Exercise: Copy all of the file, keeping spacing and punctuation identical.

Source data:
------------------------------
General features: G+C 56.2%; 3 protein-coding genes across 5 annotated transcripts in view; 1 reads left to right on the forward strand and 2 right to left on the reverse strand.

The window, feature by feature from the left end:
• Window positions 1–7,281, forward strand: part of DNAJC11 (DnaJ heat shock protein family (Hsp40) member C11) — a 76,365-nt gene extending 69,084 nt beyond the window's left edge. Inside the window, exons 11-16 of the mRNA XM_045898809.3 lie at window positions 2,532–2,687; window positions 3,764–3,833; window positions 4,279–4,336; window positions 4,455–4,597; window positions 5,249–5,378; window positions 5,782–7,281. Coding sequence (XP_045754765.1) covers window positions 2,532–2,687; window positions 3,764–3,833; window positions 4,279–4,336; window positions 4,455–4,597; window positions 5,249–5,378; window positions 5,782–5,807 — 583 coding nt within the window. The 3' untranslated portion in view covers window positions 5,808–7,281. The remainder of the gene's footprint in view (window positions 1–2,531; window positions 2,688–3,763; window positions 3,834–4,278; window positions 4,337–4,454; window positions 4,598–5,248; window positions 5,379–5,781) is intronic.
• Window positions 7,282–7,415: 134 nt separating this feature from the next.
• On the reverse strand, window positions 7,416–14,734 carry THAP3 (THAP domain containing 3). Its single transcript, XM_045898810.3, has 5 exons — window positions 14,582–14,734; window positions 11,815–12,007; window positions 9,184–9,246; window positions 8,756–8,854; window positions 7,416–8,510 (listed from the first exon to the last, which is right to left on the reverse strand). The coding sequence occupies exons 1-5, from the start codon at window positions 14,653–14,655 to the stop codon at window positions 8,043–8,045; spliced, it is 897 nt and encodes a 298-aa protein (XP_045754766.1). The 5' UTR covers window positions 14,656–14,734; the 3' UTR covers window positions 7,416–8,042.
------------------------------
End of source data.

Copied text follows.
General features: G+C 56.2%; 3 protein-coding genes across 5 annotated transcripts in view; 1 reads left to right on the forward strand and 2 right to left on the reverse strand.

The window, feature by feature from the left end:
• Window positions 1–7,281, forward strand: part of DNAJC11 (DnaJ heat shock protein family (Hsp40) member C11) — a 76,365-nt gene extending 69,084 nt beyond the window's left edge. Inside the window, exons 11-16 of the mRNA XM_045898809.3 lie at window positions 2,532–2,687; window positions 3,764–3,833; window positions 4,279–4,336; window positions 4,455–4,597; window positions 5,249–5,378; window positions 5,782–7,281. Coding sequence (XP_045754765.1) covers window positions 2,532–2,687; window positions 3,764–3,833; window positions 4,279–4,336; window positions 4,455–4,597; window positions 5,249–5,378; window positions 5,782–5,807 — 583 coding nt within the window. The 3' untranslated portion in view covers window positions 5,808–7,281. The remainder of the gene's footprint in view (window positions 1–2,531; window positions 2,688–3,763; window positions 3,834–4,278; window positions 4,337–4,454; window positions 4,598–5,248; window positions 5,379–5,781) is intronic.
• Window positions 7,282–7,415: 134 nt separating this feature from the next.
• On the reverse strand, window positions 7,416–14,734 carry THAP3 (THAP domain containing 3). Its single transcript, XM_045898810.3, has 5 exons — window positions 14,582–14,734; window positions 11,815–12,007; window positions 9,184–9,246; window positions 8,756–8,854; window positions 7,416–8,510 (listed from the first exon to the last, which is right to left on the reverse strand). The coding sequence occupies exons 1-5, from the start codon at window positions 14,653–14,655 to the stop codon at window positions 8,043–8,045; spliced, it is 897 nt and encodes a 298-aa protein (XP_045754766.1). The 5' UTR covers window positions 14,656–14,734; the 3' UTR covers window positions 7,416–8,042.